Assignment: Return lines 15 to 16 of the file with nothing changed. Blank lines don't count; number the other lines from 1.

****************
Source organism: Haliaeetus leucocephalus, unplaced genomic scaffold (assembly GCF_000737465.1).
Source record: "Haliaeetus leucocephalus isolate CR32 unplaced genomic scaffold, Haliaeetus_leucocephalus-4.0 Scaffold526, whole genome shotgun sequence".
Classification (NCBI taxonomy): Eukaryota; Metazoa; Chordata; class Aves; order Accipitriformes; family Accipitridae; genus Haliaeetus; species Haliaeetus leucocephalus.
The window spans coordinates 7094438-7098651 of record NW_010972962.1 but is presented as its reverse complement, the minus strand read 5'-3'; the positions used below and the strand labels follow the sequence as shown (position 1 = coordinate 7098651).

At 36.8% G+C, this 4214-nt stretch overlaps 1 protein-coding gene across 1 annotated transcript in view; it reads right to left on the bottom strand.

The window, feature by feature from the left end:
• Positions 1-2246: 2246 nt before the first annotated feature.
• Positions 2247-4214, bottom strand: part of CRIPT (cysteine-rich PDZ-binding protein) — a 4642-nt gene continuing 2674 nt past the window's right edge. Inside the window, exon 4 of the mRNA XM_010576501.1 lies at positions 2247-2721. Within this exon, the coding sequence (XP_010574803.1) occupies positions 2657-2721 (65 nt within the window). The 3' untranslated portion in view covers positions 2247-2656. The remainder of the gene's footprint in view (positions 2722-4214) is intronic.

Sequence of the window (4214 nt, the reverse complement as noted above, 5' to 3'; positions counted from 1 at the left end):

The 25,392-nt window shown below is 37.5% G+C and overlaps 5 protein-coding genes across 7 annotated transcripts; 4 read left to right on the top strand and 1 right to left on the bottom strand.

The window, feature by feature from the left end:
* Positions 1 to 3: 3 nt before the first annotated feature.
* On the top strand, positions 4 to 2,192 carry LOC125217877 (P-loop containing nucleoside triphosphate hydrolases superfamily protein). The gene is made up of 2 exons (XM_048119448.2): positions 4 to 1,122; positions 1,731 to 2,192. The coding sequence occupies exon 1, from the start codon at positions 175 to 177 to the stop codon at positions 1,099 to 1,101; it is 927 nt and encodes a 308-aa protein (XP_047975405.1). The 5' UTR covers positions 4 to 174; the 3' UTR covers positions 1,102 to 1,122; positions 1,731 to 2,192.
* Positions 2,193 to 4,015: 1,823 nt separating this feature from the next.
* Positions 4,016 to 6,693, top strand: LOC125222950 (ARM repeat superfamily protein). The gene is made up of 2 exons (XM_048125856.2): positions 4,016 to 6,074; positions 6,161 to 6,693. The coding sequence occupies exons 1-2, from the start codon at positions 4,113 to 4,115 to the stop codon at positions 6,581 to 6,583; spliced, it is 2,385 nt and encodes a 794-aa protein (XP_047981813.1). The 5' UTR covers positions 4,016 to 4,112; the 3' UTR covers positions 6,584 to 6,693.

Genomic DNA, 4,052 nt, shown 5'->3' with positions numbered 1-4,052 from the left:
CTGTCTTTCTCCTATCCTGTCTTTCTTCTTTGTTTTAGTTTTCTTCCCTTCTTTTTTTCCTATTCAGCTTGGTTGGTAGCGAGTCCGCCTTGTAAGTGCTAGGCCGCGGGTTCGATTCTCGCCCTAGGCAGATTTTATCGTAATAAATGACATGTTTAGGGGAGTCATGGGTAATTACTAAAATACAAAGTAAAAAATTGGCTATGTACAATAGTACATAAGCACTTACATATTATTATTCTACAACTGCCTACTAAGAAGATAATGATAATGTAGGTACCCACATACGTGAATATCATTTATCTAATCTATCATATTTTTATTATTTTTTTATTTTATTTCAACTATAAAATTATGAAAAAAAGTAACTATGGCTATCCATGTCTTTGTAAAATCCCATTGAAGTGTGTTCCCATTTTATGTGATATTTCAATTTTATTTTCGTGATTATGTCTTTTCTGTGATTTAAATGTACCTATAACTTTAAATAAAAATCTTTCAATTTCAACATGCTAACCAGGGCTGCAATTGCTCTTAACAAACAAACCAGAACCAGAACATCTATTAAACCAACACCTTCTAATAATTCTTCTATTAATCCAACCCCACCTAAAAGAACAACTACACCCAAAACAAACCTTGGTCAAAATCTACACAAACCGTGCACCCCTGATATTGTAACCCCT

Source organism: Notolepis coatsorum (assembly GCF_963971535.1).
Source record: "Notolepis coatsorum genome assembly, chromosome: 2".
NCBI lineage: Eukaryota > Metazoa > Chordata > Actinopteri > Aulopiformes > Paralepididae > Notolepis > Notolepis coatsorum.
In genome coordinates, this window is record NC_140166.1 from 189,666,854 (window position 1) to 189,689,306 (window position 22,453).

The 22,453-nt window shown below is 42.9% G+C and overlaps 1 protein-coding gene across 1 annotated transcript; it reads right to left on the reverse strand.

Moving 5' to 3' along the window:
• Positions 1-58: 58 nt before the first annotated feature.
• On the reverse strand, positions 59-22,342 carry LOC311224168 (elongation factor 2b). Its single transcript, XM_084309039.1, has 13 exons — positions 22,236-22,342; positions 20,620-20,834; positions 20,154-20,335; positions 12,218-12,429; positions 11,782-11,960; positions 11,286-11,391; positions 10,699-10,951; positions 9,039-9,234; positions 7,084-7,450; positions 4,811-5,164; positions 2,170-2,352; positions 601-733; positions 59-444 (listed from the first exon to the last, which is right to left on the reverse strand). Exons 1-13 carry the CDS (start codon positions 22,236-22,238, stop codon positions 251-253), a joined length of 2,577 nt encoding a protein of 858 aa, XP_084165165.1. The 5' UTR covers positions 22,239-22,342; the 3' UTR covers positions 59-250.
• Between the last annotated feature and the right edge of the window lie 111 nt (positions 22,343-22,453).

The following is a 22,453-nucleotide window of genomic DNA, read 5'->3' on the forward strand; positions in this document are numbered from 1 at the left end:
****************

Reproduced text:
* Positions 4,016 to 6,693, top strand: LOC125222950 (ARM repeat superfamily protein). The gene is made up of 2 exons (XM_048125856.2): positions 4,016 to 6,074; positions 6,161 to 6,693. The coding sequence occupies exons 1-2, from the start codon at positions 4,113 to 4,115 to the stop codon at positions 6,581 to 6,583; spliced, it is 2,385 nt and encodes a 794-aa protein (XP_047981813.1). The 5' UTR covers positions 4,016 to 4,112; the 3' UTR covers positions 6,584 to 6,693.

Genomic DNA, 4,052 nt, shown 5'->3' with positions numbered 1-4,052 from the left: